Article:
Thrips are tiny insects which have piercing mouth parts which can do damage to most any plant. If given the chance, they will take advantage of garden species as well as common landscape vegetation spreading disease and causing damage. Since they will readily live on just about any type of plant, it is important to control outbreaks when first identified to help keep damage and populations in check. A few thrips can easily go unnoticed; a large infestation can decide the local plants are not enough to eat and once they start stinging people and pets, you will surely know they are present.


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THRIPThrips are small insects, measuring about 1/25 to 1/8 of an inch long. They range in color from clear to white to yellow to brown to black. It is generally believed local populations will take on a color similar to that of the plant they are mostly feeding upon. Although there are Tobacco thrips or Flower thrips, it is evident they are not specie specific and they can in fact live on just about any type of plant which is able to provide them with a source of sap, juice and water.

Thrips may or may not have wings but most stages do and these are clear and feather like. Thrips are mobile and will crawl, jump, walk and fly to any target they focus upon. Their light bodies and wing structure enable them to ride wind currents great distances allowing them to find new food and nest locations as needed. Though plants are generally where they want to be nesting, water and high moisture seem to be more important.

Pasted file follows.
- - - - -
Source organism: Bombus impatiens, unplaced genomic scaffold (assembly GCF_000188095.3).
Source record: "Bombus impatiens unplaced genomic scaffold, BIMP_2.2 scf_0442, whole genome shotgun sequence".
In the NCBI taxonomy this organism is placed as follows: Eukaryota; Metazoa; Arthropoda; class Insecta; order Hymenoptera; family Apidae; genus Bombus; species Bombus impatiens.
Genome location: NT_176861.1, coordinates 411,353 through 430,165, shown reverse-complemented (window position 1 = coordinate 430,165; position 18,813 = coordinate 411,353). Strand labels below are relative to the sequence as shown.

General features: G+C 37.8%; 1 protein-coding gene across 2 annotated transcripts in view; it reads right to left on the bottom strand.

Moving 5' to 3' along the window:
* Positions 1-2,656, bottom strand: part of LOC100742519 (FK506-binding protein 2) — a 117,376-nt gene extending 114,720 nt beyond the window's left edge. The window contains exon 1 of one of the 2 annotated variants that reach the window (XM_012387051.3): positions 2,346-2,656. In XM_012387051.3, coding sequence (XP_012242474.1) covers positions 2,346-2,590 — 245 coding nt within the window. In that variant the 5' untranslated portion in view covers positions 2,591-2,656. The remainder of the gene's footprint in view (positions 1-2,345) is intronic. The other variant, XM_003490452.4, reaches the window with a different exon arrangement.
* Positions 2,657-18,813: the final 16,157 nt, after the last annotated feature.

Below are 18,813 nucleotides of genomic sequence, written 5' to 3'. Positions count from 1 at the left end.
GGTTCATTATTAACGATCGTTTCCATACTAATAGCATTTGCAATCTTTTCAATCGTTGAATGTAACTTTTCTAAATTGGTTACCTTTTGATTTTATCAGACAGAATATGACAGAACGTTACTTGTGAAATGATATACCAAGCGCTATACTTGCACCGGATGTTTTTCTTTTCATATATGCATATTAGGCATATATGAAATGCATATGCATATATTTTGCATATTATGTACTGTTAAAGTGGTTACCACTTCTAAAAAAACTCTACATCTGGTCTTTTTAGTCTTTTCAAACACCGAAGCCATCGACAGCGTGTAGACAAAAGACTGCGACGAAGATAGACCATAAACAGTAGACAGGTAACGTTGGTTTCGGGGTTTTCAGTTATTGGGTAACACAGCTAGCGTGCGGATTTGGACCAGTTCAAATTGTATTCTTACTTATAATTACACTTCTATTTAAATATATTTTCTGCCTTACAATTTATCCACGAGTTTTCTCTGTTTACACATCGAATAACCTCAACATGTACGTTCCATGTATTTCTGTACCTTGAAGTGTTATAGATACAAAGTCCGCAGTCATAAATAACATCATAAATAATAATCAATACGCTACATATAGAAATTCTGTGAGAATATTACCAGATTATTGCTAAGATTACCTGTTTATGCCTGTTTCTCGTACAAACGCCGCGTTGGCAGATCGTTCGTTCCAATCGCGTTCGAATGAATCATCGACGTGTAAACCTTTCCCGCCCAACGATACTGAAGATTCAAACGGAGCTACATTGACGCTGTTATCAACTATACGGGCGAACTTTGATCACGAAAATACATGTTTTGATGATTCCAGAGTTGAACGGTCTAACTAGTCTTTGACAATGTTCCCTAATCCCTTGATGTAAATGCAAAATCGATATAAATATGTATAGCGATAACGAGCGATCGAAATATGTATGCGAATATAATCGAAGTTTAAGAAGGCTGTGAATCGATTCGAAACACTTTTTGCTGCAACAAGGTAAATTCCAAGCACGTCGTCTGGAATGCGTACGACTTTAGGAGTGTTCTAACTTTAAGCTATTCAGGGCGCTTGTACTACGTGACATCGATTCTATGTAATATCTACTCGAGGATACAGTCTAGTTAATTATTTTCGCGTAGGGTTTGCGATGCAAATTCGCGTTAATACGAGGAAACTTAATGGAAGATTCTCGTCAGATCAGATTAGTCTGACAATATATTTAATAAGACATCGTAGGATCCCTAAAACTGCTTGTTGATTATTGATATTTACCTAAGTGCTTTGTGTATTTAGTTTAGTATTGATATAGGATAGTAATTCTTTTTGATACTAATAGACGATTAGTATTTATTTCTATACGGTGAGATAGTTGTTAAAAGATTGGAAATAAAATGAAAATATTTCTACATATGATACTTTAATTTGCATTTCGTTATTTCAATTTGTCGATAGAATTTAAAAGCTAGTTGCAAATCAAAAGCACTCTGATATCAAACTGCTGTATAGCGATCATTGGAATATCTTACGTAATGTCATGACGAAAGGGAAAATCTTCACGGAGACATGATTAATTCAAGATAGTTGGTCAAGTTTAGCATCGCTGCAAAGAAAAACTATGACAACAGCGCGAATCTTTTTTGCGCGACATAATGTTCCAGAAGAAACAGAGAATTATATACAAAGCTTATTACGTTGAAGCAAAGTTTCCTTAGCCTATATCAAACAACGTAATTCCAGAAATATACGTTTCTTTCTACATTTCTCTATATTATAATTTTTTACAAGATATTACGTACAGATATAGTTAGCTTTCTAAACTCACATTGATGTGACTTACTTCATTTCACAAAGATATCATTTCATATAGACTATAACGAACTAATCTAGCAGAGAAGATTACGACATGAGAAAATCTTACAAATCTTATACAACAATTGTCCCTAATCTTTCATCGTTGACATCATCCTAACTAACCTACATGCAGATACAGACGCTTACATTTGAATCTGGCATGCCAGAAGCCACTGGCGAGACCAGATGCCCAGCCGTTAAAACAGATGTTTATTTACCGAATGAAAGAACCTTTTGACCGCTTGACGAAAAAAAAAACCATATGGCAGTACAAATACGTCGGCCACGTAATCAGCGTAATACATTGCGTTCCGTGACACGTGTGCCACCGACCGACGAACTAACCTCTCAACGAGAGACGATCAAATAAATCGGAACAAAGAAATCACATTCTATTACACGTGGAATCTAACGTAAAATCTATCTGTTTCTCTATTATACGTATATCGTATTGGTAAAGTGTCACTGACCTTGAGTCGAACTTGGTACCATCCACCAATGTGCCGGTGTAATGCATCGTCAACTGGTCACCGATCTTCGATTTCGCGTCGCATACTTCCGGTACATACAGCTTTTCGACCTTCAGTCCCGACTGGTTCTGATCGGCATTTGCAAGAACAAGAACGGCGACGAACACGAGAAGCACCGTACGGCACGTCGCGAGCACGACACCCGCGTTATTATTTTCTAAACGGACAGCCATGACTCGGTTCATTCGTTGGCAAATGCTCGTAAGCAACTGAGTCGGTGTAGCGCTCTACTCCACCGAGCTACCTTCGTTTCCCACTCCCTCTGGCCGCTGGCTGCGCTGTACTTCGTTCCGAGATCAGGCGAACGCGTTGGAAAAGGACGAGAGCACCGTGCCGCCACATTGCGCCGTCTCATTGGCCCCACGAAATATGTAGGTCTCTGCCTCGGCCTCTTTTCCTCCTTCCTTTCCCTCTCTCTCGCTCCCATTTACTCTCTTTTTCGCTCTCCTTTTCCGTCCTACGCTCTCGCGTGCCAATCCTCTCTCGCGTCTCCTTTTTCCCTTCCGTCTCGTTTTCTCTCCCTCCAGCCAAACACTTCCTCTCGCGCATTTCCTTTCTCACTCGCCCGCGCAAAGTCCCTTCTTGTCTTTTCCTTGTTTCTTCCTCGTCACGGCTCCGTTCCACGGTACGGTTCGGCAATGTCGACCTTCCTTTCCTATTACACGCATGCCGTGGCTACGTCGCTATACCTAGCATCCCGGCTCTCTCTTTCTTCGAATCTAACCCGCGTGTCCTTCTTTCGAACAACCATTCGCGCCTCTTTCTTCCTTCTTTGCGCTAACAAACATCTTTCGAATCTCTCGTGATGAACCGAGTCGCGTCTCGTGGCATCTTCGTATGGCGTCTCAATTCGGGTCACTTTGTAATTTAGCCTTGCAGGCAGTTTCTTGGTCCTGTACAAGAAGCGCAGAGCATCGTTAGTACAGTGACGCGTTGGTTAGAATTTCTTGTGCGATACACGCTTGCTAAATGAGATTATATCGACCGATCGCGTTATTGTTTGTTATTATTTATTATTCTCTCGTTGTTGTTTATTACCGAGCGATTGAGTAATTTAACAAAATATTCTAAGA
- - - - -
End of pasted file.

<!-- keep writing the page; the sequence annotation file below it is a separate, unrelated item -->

Its not uncommon for local activity to be centered around some area in the landscape holding water. This may serve as a prime reproductive ground for them to go through their pupal stage and to provide protection during times of drought or plant dormancy. This is more typical in the northern regions; in the southern growing zones thrips will remain active year round.



  1. The life cycle of a thrip is unique and fast. Eggs are laid on plant tissue and hatching young will immediately begin to feed on any part of the plant which presents sap and vital fluids containing nutrition.
  2. After a week or so, larva will pass through two stages having eaten during this time.
  3. Once the third stage begins eating will stop and at this stage some may even develop wings, fly off or simply crawl down into leaf litter and mulch to pupate. It is probably the hatching of the pupa which are most responsible for the cases involving biting thrips.